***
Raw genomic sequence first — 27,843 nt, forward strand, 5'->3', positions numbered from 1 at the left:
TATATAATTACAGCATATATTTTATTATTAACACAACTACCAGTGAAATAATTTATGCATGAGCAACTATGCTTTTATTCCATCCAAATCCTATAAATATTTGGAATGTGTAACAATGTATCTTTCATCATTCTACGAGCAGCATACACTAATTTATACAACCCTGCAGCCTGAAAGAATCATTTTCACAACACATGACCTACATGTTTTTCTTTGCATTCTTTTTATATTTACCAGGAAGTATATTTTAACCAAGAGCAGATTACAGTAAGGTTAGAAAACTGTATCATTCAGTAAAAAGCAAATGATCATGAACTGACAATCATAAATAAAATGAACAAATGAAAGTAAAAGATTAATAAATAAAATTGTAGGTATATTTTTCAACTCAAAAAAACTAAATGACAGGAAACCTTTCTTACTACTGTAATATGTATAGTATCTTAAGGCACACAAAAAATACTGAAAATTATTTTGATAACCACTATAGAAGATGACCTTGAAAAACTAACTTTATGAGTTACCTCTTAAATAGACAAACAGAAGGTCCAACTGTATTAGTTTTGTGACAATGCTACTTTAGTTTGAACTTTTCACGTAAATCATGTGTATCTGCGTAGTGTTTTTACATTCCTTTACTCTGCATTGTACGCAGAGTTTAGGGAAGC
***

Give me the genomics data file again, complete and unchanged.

Raw genomic sequence first — 27,843 nt, forward strand, 5'->3', positions numbered from 1 at the left:
TATATAATTACAGCATATATTTTATTATTAACACAACTACCAGTGAAATAATTTATGCATGAGCAACTATGCTTTTATTCCATCCAAATCCTATAAATATTTGGAATGTGTAACAATGTATCTTTCATCATTCTACGAGCAGCATACACTAATTTATACAACCCTGCAGCCTGAAAGAATCATTTTCACAACACATGACCTACATGTTTTTCTTTGCATTCTTTTTATATTTACCAGGAAGTATATTTTAACCAAGAGCAGATTACAGTAAGGTTAGAAAACTGTATCATTCAGTAAAAAGCAAATGATCATGAACTGACAATCATAAATAAAATGAACAAATGAAAGTAAAAGATTAATAAATAAAATTGTAGGTATATTTTTCAACTCAAAAAAACTAAATGACAGGAAACCTTTCTTACTACTGTAATATGTATAGTATCTTAAGGCACACAAAAAATACTGAAAATTATTTTGATAACCACTATAGAAGATGACCTTGAAAAACTAACTTTATGAGTTACCTCTTAAATAGACAAACAGAAGGTCCAACTGTATTAGTTTTGTGACAATGCTACTTTAGTTTGAACTTTTCACGTAAATCATGTGTATCTGCGTAGTGTTTTTACATTCCTTTACTCTGCATTGTACGCAGAGTTTAGGGAAGC